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ERIC Number: ED516240
Record Type: Non-Journal
Publication Date: 2010
Pages: 203
Abstractor: As Provided
Reference Count: 0
ISBN: ISBN-978-1-1097-4576-4
ISSN: N/A
An Examination of Instructional Interactions between Volunteer-Tutors and Students Who Show Differential Gains in Reading Comprehension
Newcomer, Laurie J.
ProQuest LLC, Ph.D. Dissertation, State University of New York at Albany
It is essential to provide high quality interventions designed to improve struggling readers' reading comprehension while making use of limited resources. This study explored, through an holistic, multiple-case study design, volunteer-student interactions and activities in an after school reading program utilizing minimally-trained volunteers. The purpose of this research was to explore and describe factors that differentiated the volunteers working with students who made larger or smaller gains in reading comprehension. The participants in this study were four minimally trained community volunteers and three fourth grade students who were identified as at-risk for meeting basic standards for reading comprehension. The activities and interactions that the volunteers and students engaged in were the main focus of study. These included time spent reading text, comprehension promoting activities (e.g., encouraging understanding of language, understanding of words, and use of comprehension strategies), scaffolding and modeling, providing information, questioning, and giving feedback. The volunteers working with the students who made large reading comprehension gains spent more time reading text (around two-thirds of their session), more consistently practiced a variety of comprehension strategies, and provided a higher ratio of positive to negative feedback. The time that the volunteer spent reading text differentiated the high-gains from the low-gains case, with more volunteer reading, but the time that the student spent reading did not distinguish the pairs. The volunteer working with the student who made little gain in reading comprehension spent less time reading text, about half of the session. This pair practiced a limited variety of comprehension strategies, and engaged in more instructional management. When interacting with the student, this volunteer directly provided information more often than the volunteers from the high-gains cases. This volunteer also provided a higher ratio of negative to positive feedback. The results of this study are limited by potentially confounding variables including text difficulty and student ability. This research suggests a need for a larger-scale study of factors related to the influence of community volunteers on students' reading comprehension. This research might examine the factors that were related to gain or lack of gain in reading comprehension in these cases. [The dissertation citations contained here are published with the permission of ProQuest LLC. Further reproduction is prohibited without permission. Copies of dissertations may be obtained by Telephone (800) 1-800-521-0600. Web page: http://www.proquest.com/en-US/products/dissertations/individuals.shtml.]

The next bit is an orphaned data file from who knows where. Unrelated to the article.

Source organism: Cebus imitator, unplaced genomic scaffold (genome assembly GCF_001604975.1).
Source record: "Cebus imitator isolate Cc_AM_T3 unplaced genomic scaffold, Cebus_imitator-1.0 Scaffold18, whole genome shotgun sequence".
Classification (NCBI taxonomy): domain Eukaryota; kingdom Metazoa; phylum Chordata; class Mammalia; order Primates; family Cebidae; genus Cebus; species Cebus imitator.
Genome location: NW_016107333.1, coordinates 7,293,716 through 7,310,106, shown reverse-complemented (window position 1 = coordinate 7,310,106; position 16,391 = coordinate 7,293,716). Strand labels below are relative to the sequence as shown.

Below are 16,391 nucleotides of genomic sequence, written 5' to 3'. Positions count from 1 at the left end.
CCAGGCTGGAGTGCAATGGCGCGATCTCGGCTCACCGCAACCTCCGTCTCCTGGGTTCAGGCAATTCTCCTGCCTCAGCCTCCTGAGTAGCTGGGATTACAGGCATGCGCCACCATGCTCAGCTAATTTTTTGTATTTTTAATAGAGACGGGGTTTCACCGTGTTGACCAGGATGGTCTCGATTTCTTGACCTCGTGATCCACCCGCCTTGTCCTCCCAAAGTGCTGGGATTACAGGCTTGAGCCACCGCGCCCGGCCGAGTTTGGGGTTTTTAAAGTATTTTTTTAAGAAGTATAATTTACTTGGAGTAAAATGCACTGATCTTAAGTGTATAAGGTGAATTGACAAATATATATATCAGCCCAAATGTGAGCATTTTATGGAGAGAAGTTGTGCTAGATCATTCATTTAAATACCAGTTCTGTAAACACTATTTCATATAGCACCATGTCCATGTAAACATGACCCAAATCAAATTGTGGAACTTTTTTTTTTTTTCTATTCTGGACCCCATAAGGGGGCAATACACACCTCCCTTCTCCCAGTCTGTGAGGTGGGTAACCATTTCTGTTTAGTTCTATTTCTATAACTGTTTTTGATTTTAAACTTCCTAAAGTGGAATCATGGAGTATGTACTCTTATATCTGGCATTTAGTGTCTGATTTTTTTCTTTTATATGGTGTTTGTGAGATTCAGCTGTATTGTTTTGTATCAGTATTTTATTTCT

ProQuest LLC. 789 East Eisenhower Parkway, P.O. Box 1346, Ann Arbor, MI 48106. Tel: 800-521-0600; Web site: http://www.proquest.com/en-US/products/dissertations/individuals.shtml
Publication Type: Dissertations/Theses - Doctoral Dissertations
Education Level: N/A
Audience: N/A
Language: English
Sponsor: N/A
Authoring Institution: N/A